Every once and a while in life you get to witness a person, or in this case an organization, redeem themselves from the missteps of the past and to be reborn like new. In the case of Dayton Ballet, it highlights a possibly brighter new future for this seventy five year old regional ballet company. With the New Music for New Dance Concert, Dayton Ballet has finally hit a home run. This dance junkie has hit the mother lode.
After a season that never quite delivered choreographically, this concert came at the right time. How refreshing to see an audience electrified and enthusiastic after a Dayton Ballet performance as opposed to the somber shuffling exit of the audience that one has become accustomed to.
While the program consisted of only three works, the quality of those three works will be what sustains me until the start of the arts season next fall. The intellectual glamour of Dan Karasik’s, Fixed Action, the formalist structure of Cydney Spohn’s Shaded Dimensions and the exuberantly kinetic choreography of Susanne Payne’s Interactions all provided this reviewer with more than enough to feast upon as a addict of dance.
The New Music for New Dance Concert could not have been possible without the generosity of the Miriam Rosenthal Foundation. This is important for several reasons.
This type of philanthropy is unique in that it supports the collaborative process of bringing two art forms together (music and dance) and also for new works in the ballet vernacular. Kudos to the Rosenthal Foundation for being proactive and progressive when it comes to arts funding; we as a community are incredibly grateful. The community is the beneficiary ultimately, by receiving arts programming that is deserving of high praise.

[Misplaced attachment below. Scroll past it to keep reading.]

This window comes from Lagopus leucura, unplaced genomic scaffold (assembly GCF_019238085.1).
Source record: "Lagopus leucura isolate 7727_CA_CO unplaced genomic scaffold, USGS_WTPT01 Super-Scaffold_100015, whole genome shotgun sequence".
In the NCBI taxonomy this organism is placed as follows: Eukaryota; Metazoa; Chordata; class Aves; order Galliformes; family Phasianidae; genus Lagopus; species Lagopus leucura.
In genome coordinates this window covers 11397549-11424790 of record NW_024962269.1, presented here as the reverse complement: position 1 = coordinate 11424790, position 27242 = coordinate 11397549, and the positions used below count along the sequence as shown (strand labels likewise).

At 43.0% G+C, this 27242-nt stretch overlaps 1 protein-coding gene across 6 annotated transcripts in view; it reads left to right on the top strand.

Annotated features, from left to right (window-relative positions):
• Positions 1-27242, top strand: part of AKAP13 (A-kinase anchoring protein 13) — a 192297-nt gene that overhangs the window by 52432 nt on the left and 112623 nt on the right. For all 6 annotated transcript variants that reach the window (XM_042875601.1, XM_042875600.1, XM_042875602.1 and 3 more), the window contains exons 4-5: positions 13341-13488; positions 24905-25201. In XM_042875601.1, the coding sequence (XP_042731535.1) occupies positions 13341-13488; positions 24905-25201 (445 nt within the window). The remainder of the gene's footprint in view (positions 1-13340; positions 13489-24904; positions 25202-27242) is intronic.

The New Music for New Dance concert was a competition for the choreographers judged by three outside dance experts. Like the rest of the audience, I selected my favorite piece overall, however there were a lot of positive things to be said about all three works.
First of all, Dayton Ballet has a gem in its midst with Dan Karasik. I am incredibly biased because I will be working with Dan this summer on a collaborative project, but up until this point I had not seen his work. Our collaboration is based upon the stellar project he pitched to me combined with his infectious energy. Now that I have seen Fixed Action, I am even more excited about our collaboration this summer.
Fixed Action was first and foremost an intellectual endeavor that was about smart choreographic choices that stretched the ballet vocabulary in confident and textured ways. The circling partnering sections while referencing the themes of the music by Jeff Olmsted with its slight occidental tonal quality, never felt forced or contrived. He was not trying to re-invent the ballet “wheel” just use it effectively and wisely. He succeeded.
Dan helped give the dancers fluidity by providing torque and twists in their upper bodies. Two male dancers in particular stood out in his piece. Case Bodamer for his dynamic and expressive dancing and beautiful partnering abilities and Christian Delery for hitting all the right nuanced elements of Dan’s choreography and imbuing the movement with a personal stylistic flair. Also, I have never seen Erika Cole more alive on stage than this concert. She is, and will always be, one of the pleasures of watching this company perform.
Next up was Shaded Dimensions by Cydney Spohn, that more than a few times reminded me of one of my favorite choreographers, Merce Cunningham, and for all of the right reasons. Referencing in art making is nothing new. If anyone has seen my work of late it is decidedly riddled with references to certain post modern dance practitioners; William Forsythe being at the top of the list. Because Cydney is the most seasoned of the choreographers presenting, Shaded Dimensions plays with conventions subtly. The most abstract of all three of the works being presented, Shaded Dimensions really required the dancers to possess a nuanced movement quality that is not currently a part of their technique and subsequently the piece may have suffered because of it. This is why it is critical for the company to reinvigorate its movement vocabulary and keep bringing in fresh choreographic talent to challenge the dancers.